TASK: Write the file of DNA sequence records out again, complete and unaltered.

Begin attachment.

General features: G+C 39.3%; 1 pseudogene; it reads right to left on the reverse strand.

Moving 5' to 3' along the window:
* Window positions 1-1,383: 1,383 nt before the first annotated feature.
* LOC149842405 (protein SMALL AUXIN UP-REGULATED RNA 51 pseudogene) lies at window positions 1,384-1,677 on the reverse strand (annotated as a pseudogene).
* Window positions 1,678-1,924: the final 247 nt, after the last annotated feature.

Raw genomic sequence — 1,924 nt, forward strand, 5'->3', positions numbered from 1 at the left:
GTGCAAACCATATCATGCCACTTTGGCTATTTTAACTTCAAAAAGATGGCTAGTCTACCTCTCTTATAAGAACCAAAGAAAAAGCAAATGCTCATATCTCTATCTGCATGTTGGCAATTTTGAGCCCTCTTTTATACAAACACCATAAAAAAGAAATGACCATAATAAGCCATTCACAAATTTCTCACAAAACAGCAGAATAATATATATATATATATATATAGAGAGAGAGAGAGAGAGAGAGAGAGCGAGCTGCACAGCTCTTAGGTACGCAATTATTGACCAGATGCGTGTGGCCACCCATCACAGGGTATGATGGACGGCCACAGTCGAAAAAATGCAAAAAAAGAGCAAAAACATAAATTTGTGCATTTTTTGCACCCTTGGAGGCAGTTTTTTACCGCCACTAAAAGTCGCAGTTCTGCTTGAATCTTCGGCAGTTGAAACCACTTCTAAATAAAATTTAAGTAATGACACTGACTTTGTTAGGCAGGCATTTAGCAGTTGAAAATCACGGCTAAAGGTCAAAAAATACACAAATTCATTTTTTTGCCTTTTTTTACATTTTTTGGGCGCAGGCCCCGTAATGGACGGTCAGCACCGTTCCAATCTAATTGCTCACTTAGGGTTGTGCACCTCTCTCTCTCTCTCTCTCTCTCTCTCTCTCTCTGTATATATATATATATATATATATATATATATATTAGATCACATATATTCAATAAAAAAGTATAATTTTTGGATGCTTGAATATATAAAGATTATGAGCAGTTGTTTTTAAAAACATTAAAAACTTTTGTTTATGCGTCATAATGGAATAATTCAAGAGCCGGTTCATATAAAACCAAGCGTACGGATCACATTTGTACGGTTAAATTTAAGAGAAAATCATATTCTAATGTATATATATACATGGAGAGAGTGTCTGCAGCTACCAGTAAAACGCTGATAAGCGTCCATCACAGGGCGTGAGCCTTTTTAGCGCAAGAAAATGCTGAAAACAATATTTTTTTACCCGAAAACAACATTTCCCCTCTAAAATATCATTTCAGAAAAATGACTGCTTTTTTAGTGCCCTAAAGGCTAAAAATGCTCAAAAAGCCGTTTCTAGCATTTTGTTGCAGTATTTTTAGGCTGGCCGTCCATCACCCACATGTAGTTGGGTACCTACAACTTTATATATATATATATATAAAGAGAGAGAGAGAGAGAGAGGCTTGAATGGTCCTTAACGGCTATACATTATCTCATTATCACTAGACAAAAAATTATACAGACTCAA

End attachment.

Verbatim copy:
General features: G+C 39.3%; 1 pseudogene; it reads right to left on the reverse strand.

Moving 5' to 3' along the window:
* Window positions 1-1,383: 1,383 nt before the first annotated feature.
* LOC149842405 (protein SMALL AUXIN UP-REGULATED RNA 51 pseudogene) lies at window positions 1,384-1,677 on the reverse strand (annotated as a pseudogene).
* Window positions 1,678-1,924: the final 247 nt, after the last annotated feature.

Raw genomic sequence — 1,924 nt, forward strand, 5'->3', positions numbered from 1 at the left:
GTGCAAACCATATCATGCCACTTTGGCTATTTTAACTTCAAAAAGATGGCTAGTCTACCTCTCTTATAAGAACCAAAGAAAAAGCAAATGCTCATATCTCTATCTGCATGTTGGCAATTTTGAGCCCTCTTTTATACAAACACCATAAAAAAGAAATGACCATAATAAGCCATTCACAAATTTCTCACAAAACAGCAGAATAATATATATATATATATATATAGAGAGAGAGAGAGAGAGAGAGAGAGCGAGCTGCACAGCTCTTAGGTACGCAATTATTGACCAGATGCGTGTGGCCACCCATCACAGGGTATGATGGACGGCCACAGTCGAAAAAATGCAAAAAAAGAGCAAAAACATAAATTTGTGCATTTTTTGCACCCTTGGAGGCAGTTTTTTACCGCCACTAAAAGTCGCAGTTCTGCTTGAATCTTCGGCAGTTGAAACCACTTCTAAATAAAATTTAAGTAATGACACTGACTTTGTTAGGCAGGCATTTAGCAGTTGAAAATCACGGCTAAAGGTCAAAAAATACACAAATTCATTTTTTTGCCTTTTTTTACATTTTTTGGGCGCAGGCCCCGTAATGGACGGTCAGCACCGTTCCAATCTAATTGCTCACTTAGGGTTGTGCACCTCTCTCTCTCTCTCTCTCTCTCTCTCTCTCTCTGTATATATATATATATATATATATATATATATATTAGATCACATATATTCAATAAAAAAGTATAATTTTTGGATGCTTGAATATATAAAGATTATGAGCAGTTGTTTTTAAAAACATTAAAAACTTTTGTTTATGCGTCATAATGGAATAATTCAAGAGCCGGTTCATATAAAACCAAGCGTACGGATCACATTTGTACGGTTAAATTTAAGAGAAAATCATATTCTAATGTATATATATACATGGAGAGAGTGTCTGCAGCTACCAGTAAAACGCTGATAAGCGTCCATCACAGGGCGTGAGCCTTTTTAGCGCAAGAAAATGCTGAAAACAATATTTTTTTACCCGAAAACAACATTTCCCCTCTAAAATATCATTTCAGAAAAATGACTGCTTTTTTAGTGCCCTAAAGGCTAAAAATGCTCAAAAAGCCGTTTCTAGCATTTTGTTGCAGTATTTTTAGGCTGGCCGTCCATCACCCACATGTAGTTGGGTACCTACAACTTTATATATATATATATATAAAGAGAGAGAGAGAGAGAGAGGCTTGAATGGTCCTTAACGGCTATACATTATCTCATTATCACTAGACAAAAAATTATACAGACTCAA